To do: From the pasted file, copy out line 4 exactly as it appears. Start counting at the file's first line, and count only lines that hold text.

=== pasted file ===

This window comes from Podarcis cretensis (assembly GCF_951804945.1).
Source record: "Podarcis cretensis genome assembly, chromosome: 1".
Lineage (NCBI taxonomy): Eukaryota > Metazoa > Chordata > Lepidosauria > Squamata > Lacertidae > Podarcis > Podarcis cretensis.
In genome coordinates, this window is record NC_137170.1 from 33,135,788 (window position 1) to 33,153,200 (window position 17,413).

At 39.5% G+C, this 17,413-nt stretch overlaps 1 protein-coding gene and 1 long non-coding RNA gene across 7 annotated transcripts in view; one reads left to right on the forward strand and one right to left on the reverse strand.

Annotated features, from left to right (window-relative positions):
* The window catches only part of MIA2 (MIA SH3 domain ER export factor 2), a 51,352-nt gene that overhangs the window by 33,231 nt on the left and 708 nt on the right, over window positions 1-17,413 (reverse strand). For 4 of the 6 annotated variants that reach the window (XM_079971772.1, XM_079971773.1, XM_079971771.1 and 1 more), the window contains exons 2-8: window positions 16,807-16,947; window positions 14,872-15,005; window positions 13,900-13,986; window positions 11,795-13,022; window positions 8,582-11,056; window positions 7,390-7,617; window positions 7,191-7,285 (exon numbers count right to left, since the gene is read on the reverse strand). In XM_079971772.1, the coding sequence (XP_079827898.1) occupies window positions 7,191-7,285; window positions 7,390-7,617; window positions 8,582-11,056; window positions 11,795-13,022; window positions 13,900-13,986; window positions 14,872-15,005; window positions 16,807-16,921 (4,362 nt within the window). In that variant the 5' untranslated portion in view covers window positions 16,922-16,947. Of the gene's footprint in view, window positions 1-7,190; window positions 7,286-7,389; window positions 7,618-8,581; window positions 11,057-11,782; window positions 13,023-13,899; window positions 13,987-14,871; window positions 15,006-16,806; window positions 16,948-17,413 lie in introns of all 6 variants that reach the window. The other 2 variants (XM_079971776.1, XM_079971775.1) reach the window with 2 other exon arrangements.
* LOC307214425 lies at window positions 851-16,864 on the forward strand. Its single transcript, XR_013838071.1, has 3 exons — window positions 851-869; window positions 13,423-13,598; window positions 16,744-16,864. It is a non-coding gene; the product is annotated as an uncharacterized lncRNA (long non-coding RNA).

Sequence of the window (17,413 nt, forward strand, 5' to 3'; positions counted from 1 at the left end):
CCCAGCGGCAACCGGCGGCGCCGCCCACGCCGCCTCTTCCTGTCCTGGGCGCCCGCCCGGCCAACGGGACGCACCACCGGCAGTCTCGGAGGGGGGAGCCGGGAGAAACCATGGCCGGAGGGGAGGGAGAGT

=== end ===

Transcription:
In genome coordinates, this window is record NC_137170.1 from 33,135,788 (window position 1) to 33,153,200 (window position 17,413).